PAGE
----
28th Sunday ay in Ordinary Time

Readings: Reading 1, Isaiah 25:6-10; Responsorial Psalm, Psalms 23:1-3, 3-4, 5, 6; Reading 2, Philippians 4:12-14, 19-20; Gospel, Matthew 22:1-14
Pastoral | 2020 Oct 07 | Fr. Antonio Martínez, OAR

The wedding banquet is a favorite Jewish image for the joy of the last day, when the Messiah will come, when death will be destroyed, when God will save his people. In today’s first reading the prophet Isaiah refers to this as “a feast of rich food and choise wines.” The banquet of salvation is to be held on Zion, the mountain upon which God lives with his people. “That day” will be like a great banquet, not only organized by God but actually prepared by him. A banquet of all peoples gathered on the mountain that is the place of God’s presence. This great banquet is only an image describing the immense joy of the just, admitted on that day to God’s table, into God’s presence, into God’s community of life. It will be the end of all bereavements, sufferings, humiliations. God will go so far as to destroy death for ever. Today’s Christians know that victory over death has been gained by Christ’s death and resurrection.

In Matthew’s gospel, the king, God, hosts a wedding banquet for his Son, the Messiah, to indicate that the last days have now come. The people, however, fail to accept the invitations to come to the wedding banquet.The first group of servants dispatched by the king to summon the invited guests are the prophets. The second group of servants sent to the invited guests, the Jews, are the apostles. The result of ignoring the invitation, as Matthew saw it, was the destruction of Jerusalem.

Once the invited guests are judged unfit to come to his son’s wedding banquet, the king sends out a third group of servants “to invite to the feast whomever you find.” Once the invited Jews refuse to come to the banquet, that is, they would not accept Jesus as the Messiah, then the Church moved towards the non-Jews, preaching the salvation accomplished by Jesus to all people whomever they could find. Just as the vineyard was given over to new tenants (in last week’ s parable), so is the banquet thrown open to new guests.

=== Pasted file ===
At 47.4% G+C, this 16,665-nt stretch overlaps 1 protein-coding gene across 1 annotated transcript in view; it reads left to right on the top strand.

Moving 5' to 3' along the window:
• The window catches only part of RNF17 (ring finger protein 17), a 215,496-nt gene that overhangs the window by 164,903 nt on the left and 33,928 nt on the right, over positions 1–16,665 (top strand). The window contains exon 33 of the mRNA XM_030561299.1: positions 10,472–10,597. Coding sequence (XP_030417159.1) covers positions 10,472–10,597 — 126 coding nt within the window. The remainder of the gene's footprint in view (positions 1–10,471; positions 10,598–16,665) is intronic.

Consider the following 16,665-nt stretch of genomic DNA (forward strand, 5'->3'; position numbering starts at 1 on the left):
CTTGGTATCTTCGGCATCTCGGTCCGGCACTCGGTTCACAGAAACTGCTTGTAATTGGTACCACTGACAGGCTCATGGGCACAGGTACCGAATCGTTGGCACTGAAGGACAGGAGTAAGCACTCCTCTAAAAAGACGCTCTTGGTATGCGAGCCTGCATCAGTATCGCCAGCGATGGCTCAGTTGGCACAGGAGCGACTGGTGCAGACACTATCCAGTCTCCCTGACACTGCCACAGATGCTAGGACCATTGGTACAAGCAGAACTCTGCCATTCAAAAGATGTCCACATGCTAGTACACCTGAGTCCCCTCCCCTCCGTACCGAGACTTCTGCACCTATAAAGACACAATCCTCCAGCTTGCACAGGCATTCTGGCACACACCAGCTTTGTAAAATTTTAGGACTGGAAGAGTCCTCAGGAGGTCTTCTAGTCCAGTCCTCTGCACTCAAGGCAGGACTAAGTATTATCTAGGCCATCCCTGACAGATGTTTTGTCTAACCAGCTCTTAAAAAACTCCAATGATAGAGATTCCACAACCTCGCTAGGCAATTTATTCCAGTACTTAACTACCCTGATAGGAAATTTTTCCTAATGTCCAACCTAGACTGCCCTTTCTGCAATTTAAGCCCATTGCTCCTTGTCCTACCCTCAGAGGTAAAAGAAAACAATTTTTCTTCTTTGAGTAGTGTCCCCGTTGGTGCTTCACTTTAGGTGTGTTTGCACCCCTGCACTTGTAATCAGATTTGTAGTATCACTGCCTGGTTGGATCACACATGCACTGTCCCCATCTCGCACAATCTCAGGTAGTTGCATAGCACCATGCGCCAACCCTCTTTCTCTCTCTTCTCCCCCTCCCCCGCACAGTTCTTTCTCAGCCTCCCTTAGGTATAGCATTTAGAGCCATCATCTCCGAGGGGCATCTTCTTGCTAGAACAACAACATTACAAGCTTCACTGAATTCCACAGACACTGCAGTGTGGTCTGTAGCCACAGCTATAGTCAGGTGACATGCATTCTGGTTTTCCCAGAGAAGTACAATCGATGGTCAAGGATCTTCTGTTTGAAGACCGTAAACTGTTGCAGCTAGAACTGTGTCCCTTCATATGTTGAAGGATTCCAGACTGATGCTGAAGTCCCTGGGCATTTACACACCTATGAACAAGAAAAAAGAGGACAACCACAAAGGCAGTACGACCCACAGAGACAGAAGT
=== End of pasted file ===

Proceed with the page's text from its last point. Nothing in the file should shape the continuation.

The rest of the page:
And those who fill the banquet hall turn out to be the good as well as the bad. The king enters “to meet the guests.” He is coming to conduct an inspection. He catches sight of a man who is not wearing the nuptial garment. The king gives the order to the servants to exclude the guest straightaway. Under different forms, Matthew never stops preaching that faith -the first response to the Lord’s invitation- is of no value if it does not translate into action. God requires a quality of life and conduct, the sign of being “properly dressed for a wedding feast.” A person must be prepared for the meal. It is not enough to accept the invitation from God. The gospel reminds us -the new Chosen People of God- that we must be willing to wear a wedding garment, to clothe ourselves in the will of God. Everyone is free to reject God’s invitation to share in his divine life. But if we accept, we must fulfill the necessary condition, which is for us fidelity to his Church and its teachings.

t would be an error to tell ourselves that we have nothing in common with those who were first invited. “Worldly anxiety and the lure of riches” prevented them from taking seriously the Lord’s invitation. “I don’t have the time,” “I am occupied with my business and obligations” are excuses often proffered when the Lord’s invitations reach us.

One last point. Most scholars agree that the last paragraph about the poorly dressed guest was probably an entirely separate parable that, for some reason known only to himself, St. Matthew tacked onto the wedding banquet parable. The notion, however, of the necessity of being fit and ready to partake of the banquet is still an extremely important requisite.

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